circumstances of this case. See Lifetime Prod., Inc. v. Russell Brands, LLC, No. 1:12-cv-26, 2016
WL 5349728, at *1 (D. Utah Sept. 23, 2016) (disallowing attorney fee award “for time spent in
good faith meet and confer efforts, including drafting and reviewing correspondence and
preparing and partaking in meet-and-confer calls”). Plaintiff’s counsel’s declaration includes
several charges related to informal attempts to resolve this dispute without a motion. Such
meetings are required regardless of whether any motion to compel is filed. Accordingly, the court
will disallow charges for the following: a telephone call on October 17, 2016 (.2 for Mr. Billings
and .2 for Mr. Stormont); correspondence on November 3 and 8, 2016 (.2 for Mr. Billings and
1.2 for Mr. Stormont); telephone calls and correspondence on November 10 and 11, 2016 (1.0 for
Mr. Billings and 1.5 for Mr. Stormont); and correspondence and review of discovery production
on November 15 and 16, 2016 (2.8 for Mr. Stormont). This amounts to a total reduction of
$2,366 charged for 7.1 hours.
With the exception of the fees incurred as part of the meet-and-confer process, Plaintiff has
shown the hours billed were reasonable under the circumstances of this case. Plaintiff kept the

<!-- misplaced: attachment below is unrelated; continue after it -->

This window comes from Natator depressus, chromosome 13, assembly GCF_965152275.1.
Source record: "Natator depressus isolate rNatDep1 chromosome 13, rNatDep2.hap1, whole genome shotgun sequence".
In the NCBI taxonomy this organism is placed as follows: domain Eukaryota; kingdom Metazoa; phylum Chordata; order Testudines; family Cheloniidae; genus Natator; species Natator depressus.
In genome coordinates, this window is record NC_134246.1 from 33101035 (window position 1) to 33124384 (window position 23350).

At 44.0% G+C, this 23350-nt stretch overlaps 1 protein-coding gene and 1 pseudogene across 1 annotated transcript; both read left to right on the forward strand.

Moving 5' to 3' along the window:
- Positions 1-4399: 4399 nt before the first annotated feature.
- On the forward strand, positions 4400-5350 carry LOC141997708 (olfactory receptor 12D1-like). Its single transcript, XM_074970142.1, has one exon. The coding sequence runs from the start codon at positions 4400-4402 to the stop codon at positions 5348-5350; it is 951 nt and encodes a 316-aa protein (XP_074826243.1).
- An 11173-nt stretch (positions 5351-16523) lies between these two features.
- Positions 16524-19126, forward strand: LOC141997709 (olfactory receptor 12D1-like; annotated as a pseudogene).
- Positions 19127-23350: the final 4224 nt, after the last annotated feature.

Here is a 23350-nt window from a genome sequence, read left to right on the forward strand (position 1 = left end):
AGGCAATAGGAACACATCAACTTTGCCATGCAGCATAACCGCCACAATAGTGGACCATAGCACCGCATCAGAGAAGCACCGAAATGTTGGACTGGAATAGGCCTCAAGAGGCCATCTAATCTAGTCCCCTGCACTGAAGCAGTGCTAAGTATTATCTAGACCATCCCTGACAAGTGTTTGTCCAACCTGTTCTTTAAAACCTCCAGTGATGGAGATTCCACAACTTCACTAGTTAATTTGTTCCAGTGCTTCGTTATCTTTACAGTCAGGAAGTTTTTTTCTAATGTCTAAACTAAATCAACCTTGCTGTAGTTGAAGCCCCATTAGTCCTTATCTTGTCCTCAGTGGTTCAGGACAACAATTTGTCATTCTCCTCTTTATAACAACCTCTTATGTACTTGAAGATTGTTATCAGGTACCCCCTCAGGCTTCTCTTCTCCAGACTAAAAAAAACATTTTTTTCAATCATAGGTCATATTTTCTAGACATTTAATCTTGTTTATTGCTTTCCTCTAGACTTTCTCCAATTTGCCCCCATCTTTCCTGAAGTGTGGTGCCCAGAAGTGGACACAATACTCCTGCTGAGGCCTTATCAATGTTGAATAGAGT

requisite billing records. The amount of time expended was reasonable given the circumstances
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of this case and the complex factual history. There is no indication this type of work is not
ordinarily billed to clients. Additionally, much of the work undertaken was necessitated by Mr.
Farris’s failure to properly respond to counsel’s communications and participate in discovery.
Based on the foregoing, the court SUSTAINS IN PART AND OVERRULES IN PART
Shawn T. Farris’s “Objection to Hilsen Memorandum of Costs Relating to Motion to Compel.”
(ECF No. 117.) Mr. Farris must pay a total attorney-fee award of $8,663 to Plaintiff within a
reasonable time, but in no event more than 90 days from this order. Any remaining objections
Mr. Farris raises are overruled.
Dated this 19th day of April 2017.
By the Court:
Dustin B. Pead
United States Magistrate Judge